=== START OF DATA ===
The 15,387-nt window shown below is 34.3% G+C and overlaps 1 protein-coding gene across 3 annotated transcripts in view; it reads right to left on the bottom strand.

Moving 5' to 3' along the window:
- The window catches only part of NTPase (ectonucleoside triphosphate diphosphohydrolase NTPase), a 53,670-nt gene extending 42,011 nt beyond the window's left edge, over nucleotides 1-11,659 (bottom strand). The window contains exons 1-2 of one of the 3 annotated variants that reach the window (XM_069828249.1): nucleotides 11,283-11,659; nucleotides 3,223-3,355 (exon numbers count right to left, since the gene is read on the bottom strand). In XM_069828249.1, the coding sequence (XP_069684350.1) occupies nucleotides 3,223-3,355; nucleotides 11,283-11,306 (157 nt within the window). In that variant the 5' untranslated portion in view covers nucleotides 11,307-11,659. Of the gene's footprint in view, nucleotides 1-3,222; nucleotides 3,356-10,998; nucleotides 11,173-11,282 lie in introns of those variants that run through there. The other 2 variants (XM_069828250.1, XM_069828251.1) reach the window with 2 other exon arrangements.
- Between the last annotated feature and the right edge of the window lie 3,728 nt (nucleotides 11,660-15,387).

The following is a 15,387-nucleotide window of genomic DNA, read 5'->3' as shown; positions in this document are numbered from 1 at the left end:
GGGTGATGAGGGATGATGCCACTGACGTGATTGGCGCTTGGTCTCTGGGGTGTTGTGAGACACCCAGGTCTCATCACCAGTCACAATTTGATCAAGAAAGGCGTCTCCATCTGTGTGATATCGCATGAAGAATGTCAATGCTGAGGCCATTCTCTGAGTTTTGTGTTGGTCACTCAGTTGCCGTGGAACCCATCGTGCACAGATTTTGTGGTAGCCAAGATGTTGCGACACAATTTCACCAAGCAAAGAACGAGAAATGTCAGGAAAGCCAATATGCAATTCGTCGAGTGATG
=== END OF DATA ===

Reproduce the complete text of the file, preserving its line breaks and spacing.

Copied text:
The 15,387-nt window shown below is 34.3% G+C and overlaps 1 protein-coding gene across 3 annotated transcripts in view; it reads right to left on the bottom strand.

Moving 5' to 3' along the window:
- The window catches only part of NTPase (ectonucleoside triphosphate diphosphohydrolase NTPase), a 53,670-nt gene extending 42,011 nt beyond the window's left edge, over nucleotides 1-11,659 (bottom strand). The window contains exons 1-2 of one of the 3 annotated variants that reach the window (XM_069828249.1): nucleotides 11,283-11,659; nucleotides 3,223-3,355 (exon numbers count right to left, since the gene is read on the bottom strand). In XM_069828249.1, the coding sequence (XP_069684350.1) occupies nucleotides 3,223-3,355; nucleotides 11,283-11,306 (157 nt within the window). In that variant the 5' untranslated portion in view covers nucleotides 11,307-11,659. Of the gene's footprint in view, nucleotides 1-3,222; nucleotides 3,356-10,998; nucleotides 11,173-11,282 lie in introns of those variants that run through there. The other 2 variants (XM_069828250.1, XM_069828251.1) reach the window with 2 other exon arrangements.
- Between the last annotated feature and the right edge of the window lie 3,728 nt (nucleotides 11,660-15,387).

The following is a 15,387-nucleotide window of genomic DNA, read 5'->3' as shown; positions in this document are numbered from 1 at the left end:
GGGTGATGAGGGATGATGCCACTGACGTGATTGGCGCTTGGTCTCTGGGGTGTTGTGAGACACCCAGGTCTCATCACCAGTCACAATTTGATCAAGAAAGGCGTCTCCATCTGTGTGATATCGCATGAAGAATGTCAATGCTGAGGCCATTCTCTGAGTTTTGTGTTGGTCACTCAGTTGCCGTGGAACCCATCGTGCACAGATTTTGTGGTAGCCAAGATGTTGCGACACAATTTCACCAAGCAAAGAACGAGAAATGTCAGGAAAGCCAATATGCAATTCGTCGAGTGATG